so in the first post, i told you about our cloth diaper workshop. i went over the differences between cloth and disposable diapers, and the care of cloth diapers.
one thing i forgot to mention - what do you do with the cloth diapers between washes? jessica recommended 24 diapers, which would be about a 3-day wash cycle. in between washes, you toss the dirty diaper into a wet bag. the wet bag is lined with a (pba-free) plastic lining. when you're ready to wash, you just dump in the diapers, turn the bag inside out, and throw that in the wash, too. there are apparently cloth diaper pails that you can purchase, but for about $20 cheaper, you can pick up a plastic trash can at target that works just as well. the important part is the wet bag. for cloth diapering out and about, you just get a smaller wet bag that you carry in the diaper bag. done.
ok, so now, the different kinds of cloth diapers. this is where you can get a little head-spinny. there are a ton of brands out there and it can be a little confusing to wade through it all. so jessica broke it down into 4 categories, ignoring the brands for the most part. it's much easier to shop by type than by brand.
first up, prefolds and covers. prefolds are simply absorbent cotton diapers (the kind that most people picture when picturing cloth diapers - the white things that used to be attached with pins). you fold up the diaper and lay it inside of a waterproof cover. the waterproof cover is then folded up over baby and put on just like a disposable diaper. so when you change the baby, you simply pull out the prefold, lay another one in, and buckle up - you can reuse the same cover all day long. the advantages to this system are that it's the least expensive, by far - you can easily build a diaper stockpile for less than $200. this will also probably last the longest - jessica said you can easily make the covers last for 2 or even 3 kids. you may need to replace some of the cloth diapers along the way, but the covers should last for a looooong time. the disadvantage is that since these are simply cotton diapers, they do not "wick away" moisture like some of the more expensive types of diapers. so baby feels uncomfortably wet more quickly. the upside of this is that kids in prefolds are often potty trained much earlier in life - her daughter was potty trained at 18 months because she hated feeling wet!
next up, fitted diapers. these are essentially just cotton or wool diapers, like the old-fashioned ones, but they come with velcro or snaps instead of pins. they are super thick (so that they can be absorbent without leaking through) and seem like they'd be really warm on baby. and again, they are do not wick away moisture. they are also not waterproof, so you'd either need to buy covers or just make sure you're changing frequently enough so that the liquid doesn't soak through and ruin clothing, furniture, etc. we ruled this option out immediately.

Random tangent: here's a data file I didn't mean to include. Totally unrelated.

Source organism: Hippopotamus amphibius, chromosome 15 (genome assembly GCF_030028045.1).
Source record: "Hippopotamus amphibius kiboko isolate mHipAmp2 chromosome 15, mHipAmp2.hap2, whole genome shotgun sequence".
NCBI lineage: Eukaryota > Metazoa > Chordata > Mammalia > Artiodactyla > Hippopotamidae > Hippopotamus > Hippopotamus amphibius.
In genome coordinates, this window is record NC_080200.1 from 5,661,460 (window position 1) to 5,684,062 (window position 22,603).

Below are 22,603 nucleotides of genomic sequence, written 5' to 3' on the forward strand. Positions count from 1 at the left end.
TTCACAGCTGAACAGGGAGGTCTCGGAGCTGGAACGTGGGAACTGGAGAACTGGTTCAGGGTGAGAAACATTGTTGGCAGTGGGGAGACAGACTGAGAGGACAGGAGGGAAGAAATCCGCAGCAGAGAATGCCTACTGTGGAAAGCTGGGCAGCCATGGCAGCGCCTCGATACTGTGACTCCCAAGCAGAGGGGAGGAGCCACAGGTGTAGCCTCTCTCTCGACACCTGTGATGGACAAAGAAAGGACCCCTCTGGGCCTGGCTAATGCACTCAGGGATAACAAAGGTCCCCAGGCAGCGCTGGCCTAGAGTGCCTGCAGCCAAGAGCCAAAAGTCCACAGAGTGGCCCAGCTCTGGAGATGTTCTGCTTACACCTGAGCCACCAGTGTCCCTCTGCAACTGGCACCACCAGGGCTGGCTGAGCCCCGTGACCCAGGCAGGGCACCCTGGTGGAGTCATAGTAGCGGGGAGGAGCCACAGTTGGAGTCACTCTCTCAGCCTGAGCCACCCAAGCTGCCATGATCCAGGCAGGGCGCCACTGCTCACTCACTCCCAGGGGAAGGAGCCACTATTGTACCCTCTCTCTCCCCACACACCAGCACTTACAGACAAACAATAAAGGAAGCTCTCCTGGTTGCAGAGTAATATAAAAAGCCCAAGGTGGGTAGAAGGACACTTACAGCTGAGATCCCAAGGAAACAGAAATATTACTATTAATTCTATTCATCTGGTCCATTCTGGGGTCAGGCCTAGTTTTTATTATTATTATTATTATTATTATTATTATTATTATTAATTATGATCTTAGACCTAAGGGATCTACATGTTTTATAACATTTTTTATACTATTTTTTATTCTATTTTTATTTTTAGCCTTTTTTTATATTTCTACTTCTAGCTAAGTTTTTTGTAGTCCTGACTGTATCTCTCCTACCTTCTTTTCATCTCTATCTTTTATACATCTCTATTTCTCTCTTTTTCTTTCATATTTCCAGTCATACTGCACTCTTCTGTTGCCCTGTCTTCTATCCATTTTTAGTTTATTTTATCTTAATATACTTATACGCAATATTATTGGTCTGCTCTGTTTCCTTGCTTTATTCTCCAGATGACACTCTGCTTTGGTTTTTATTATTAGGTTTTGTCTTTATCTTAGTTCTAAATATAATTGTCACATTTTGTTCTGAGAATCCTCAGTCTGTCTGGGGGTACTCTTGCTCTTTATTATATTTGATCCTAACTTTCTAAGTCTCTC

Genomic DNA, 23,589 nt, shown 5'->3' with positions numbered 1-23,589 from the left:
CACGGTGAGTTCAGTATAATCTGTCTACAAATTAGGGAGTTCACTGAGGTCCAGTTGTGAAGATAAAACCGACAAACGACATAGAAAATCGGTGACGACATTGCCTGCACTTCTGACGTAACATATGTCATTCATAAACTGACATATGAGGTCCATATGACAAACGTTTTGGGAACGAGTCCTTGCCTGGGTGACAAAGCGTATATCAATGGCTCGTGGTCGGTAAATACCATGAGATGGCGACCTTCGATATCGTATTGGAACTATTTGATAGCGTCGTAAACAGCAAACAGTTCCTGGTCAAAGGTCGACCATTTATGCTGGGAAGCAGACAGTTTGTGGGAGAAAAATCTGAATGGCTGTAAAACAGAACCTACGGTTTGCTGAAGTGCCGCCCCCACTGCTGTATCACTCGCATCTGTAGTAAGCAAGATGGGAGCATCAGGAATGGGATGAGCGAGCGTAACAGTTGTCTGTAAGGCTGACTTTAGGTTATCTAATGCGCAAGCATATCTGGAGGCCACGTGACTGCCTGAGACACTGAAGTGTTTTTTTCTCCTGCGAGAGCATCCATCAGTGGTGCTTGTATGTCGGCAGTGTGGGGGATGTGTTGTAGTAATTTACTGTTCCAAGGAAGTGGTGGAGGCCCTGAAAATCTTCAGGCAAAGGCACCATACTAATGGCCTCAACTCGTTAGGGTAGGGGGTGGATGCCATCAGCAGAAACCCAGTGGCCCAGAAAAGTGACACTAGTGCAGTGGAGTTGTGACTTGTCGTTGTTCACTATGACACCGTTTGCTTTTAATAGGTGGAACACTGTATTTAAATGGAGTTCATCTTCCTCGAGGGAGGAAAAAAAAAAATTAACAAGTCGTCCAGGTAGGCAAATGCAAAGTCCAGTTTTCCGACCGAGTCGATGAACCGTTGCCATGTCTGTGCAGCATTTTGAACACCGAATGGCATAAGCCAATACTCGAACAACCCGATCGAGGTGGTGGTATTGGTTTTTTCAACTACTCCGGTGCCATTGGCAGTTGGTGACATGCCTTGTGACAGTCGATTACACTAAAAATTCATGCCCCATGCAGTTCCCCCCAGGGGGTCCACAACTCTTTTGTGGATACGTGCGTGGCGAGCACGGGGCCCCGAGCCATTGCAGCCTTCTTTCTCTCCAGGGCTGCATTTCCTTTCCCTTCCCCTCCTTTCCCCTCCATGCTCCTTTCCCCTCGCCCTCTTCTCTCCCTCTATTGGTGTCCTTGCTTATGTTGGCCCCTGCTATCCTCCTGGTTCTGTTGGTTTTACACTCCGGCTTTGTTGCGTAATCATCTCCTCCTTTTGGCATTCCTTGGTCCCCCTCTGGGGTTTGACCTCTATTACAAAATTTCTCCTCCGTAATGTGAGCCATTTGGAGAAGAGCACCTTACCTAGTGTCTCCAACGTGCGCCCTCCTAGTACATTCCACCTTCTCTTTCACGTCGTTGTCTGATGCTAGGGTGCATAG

now we jump up pretty significantly in price to the pocket diapers. a pocket diaper is a diaper and cover attached together. the inner fabric is water-wicking, so baby doesn't feel wet. but it is not absorbent on it's own - you must slide an absorbent insert into a pocket in the diaper to catch the liquid. so when changing the baby, you take the whole thing off, pull the insert out, and put both (separate pieces) into the wet bag. i'm honestly not sure what the advantage of the pocket diaper is. especially when, for not much more money, you can upgrade to the final type of diaper...
the all-in-one (aio). the all-in-one is exactly what it sounds like - waterproof cover, absorbent insert, and water-wicking lining all in one. you change it just like you change a regular diaper. it is definitely the most expensive option at about $20 per diaper, but the convenience factor makes it extremely attractive.
after much discussion and going back and forth about prefolds vs all-in-ones, matt and i have decided to go with the aios. we think it will be easier on daycare, and easier on our parents when they babysit. if one of us were staying at home, we'd probably do the prefolds and then just buy disposables for when we're out and about or when we have a babysitter. but since baby boy will be in daycare full-time, and we want them to like us, we thought the all-in-ones would be a better option. again, i've done a ton of research and it sounds like bumgenius is the hands-down winner, so we'll be stocking up on about 24 bumgenius freetime one-size aios. it says one-size, meaning it can fit from 8 pounds through potty training, but jessica (and many other bloggers) said she doesn't think they fit very well until about 10 or 12 pounds. so we plan to use disposables when baby is a newborn until he's up to 10-12 pounds. it will be better anyway, because the cloth diapers can irritate the umbilical cord/belly button site, and we'd also have to be careful with his circumcision - you can't get vaseline on a cloth diaper or it affects the absorbency.
we'll be getting 4 wet bags - 2 diaper pail liners (so there is always one in the diaper pail, even when we're doing laundry), and 2 smaller ones for day care. at the end of each day of day care, we'll empty out the wet bag, spray it with bac-out (an antibacterial spray), and reuse it for a few days. we'll also get some rice paper liners.
we've decided not to register for any of our cloth diapers or cloth diaper accessories because, to be honest, i don't want to hear people tell me how crazy/stupid/foolish/etc we are for choosing this. we've already heard it from a number of people, and i just don't want to hear it about it all day at the shower. after attending the workshop, matt and i feel pretty confident that this is something we can handle. it will be more work, but we're willing to do it if it means that baby will be healthier and our carbon footprint will be a little bit smaller.
plus, have you seen baby butts in cloth diapers? so.cute.